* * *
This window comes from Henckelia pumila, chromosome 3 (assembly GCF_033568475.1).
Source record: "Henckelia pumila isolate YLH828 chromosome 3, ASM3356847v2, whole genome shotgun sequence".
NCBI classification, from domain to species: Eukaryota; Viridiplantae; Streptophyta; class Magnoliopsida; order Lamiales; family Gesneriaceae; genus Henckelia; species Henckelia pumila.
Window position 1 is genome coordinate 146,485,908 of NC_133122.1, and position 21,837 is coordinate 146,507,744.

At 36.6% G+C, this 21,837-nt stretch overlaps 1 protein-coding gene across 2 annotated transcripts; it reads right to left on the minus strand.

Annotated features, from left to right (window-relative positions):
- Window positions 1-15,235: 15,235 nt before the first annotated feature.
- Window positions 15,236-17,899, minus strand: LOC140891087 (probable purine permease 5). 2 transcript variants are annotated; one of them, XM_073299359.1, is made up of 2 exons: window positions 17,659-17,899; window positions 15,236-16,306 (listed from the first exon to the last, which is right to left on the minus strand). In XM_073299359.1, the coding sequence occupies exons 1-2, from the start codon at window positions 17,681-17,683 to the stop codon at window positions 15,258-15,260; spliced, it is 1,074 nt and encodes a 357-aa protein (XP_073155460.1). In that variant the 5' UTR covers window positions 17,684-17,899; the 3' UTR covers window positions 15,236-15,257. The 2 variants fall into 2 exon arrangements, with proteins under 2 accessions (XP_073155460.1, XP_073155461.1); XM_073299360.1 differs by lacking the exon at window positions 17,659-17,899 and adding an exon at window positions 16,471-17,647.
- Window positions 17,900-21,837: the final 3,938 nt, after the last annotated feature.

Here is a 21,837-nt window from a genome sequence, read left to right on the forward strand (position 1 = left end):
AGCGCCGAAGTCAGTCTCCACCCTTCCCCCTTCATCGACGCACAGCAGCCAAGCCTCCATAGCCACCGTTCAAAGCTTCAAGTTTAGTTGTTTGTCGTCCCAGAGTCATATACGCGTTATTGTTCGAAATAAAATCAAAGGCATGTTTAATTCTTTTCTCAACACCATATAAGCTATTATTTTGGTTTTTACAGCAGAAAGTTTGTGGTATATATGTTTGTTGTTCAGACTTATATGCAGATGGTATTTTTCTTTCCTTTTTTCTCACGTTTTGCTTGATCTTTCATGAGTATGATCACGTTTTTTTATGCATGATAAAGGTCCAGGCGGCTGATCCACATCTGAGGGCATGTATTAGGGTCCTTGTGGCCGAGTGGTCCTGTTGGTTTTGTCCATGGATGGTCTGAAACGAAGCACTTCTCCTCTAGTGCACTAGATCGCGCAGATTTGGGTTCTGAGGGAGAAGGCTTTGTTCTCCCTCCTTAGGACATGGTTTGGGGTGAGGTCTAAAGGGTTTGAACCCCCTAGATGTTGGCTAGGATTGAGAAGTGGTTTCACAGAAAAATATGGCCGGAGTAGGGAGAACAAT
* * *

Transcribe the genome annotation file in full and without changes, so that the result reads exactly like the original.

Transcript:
This window comes from Henckelia pumila, chromosome 3 (assembly GCF_033568475.1).
Source record: "Henckelia pumila isolate YLH828 chromosome 3, ASM3356847v2, whole genome shotgun sequence".
NCBI classification, from domain to species: Eukaryota; Viridiplantae; Streptophyta; class Magnoliopsida; order Lamiales; family Gesneriaceae; genus Henckelia; species Henckelia pumila.
Window position 1 is genome coordinate 146,485,908 of NC_133122.1, and position 21,837 is coordinate 146,507,744.

At 36.6% G+C, this 21,837-nt stretch overlaps 1 protein-coding gene across 2 annotated transcripts; it reads right to left on the minus strand.

Annotated features, from left to right (window-relative positions):
- Window positions 1-15,235: 15,235 nt before the first annotated feature.
- Window positions 15,236-17,899, minus strand: LOC140891087 (probable purine permease 5). 2 transcript variants are annotated; one of them, XM_073299359.1, is made up of 2 exons: window positions 17,659-17,899; window positions 15,236-16,306 (listed from the first exon to the last, which is right to left on the minus strand). In XM_073299359.1, the coding sequence occupies exons 1-2, from the start codon at window positions 17,681-17,683 to the stop codon at window positions 15,258-15,260; spliced, it is 1,074 nt and encodes a 357-aa protein (XP_073155460.1). In that variant the 5' UTR covers window positions 17,684-17,899; the 3' UTR covers window positions 15,236-15,257. The 2 variants fall into 2 exon arrangements, with proteins under 2 accessions (XP_073155460.1, XP_073155461.1); XM_073299360.1 differs by lacking the exon at window positions 17,659-17,899 and adding an exon at window positions 16,471-17,647.
- Window positions 17,900-21,837: the final 3,938 nt, after the last annotated feature.

Here is a 21,837-nt window from a genome sequence, read left to right on the forward strand (position 1 = left end):
AGCGCCGAAGTCAGTCTCCACCCTTCCCCCTTCATCGACGCACAGCAGCCAAGCCTCCATAGCCACCGTTCAAAGCTTCAAGTTTAGTTGTTTGTCGTCCCAGAGTCATATACGCGTTATTGTTCGAAATAAAATCAAAGGCATGTTTAATTCTTTTCTCAACACCATATAAGCTATTATTTTGGTTTTTACAGCAGAAAGTTTGTGGTATATATGTTTGTTGTTCAGACTTATATGCAGATGGTATTTTTCTTTCCTTTTTTCTCACGTTTTGCTTGATCTTTCATGAGTATGATCACGTTTTTTTATGCATGATAAAGGTCCAGGCGGCTGATCCACATCTGAGGGCATGTATTAGGGTCCTTGTGGCCGAGTGGTCCTGTTGGTTTTGTCCATGGATGGTCTGAAACGAAGCACTTCTCCTCTAGTGCACTAGATCGCGCAGATTTGGGTTCTGAGGGAGAAGGCTTTGTTCTCCCTCCTTAGGACATGGTTTGGGGTGAGGTCTAAAGGGTTTGAACCCCCTAGATGTTGGCTAGGATTGAGAAGTGGTTTCACAGAAAAATATGGCCGGAGTAGGGAGAACAAT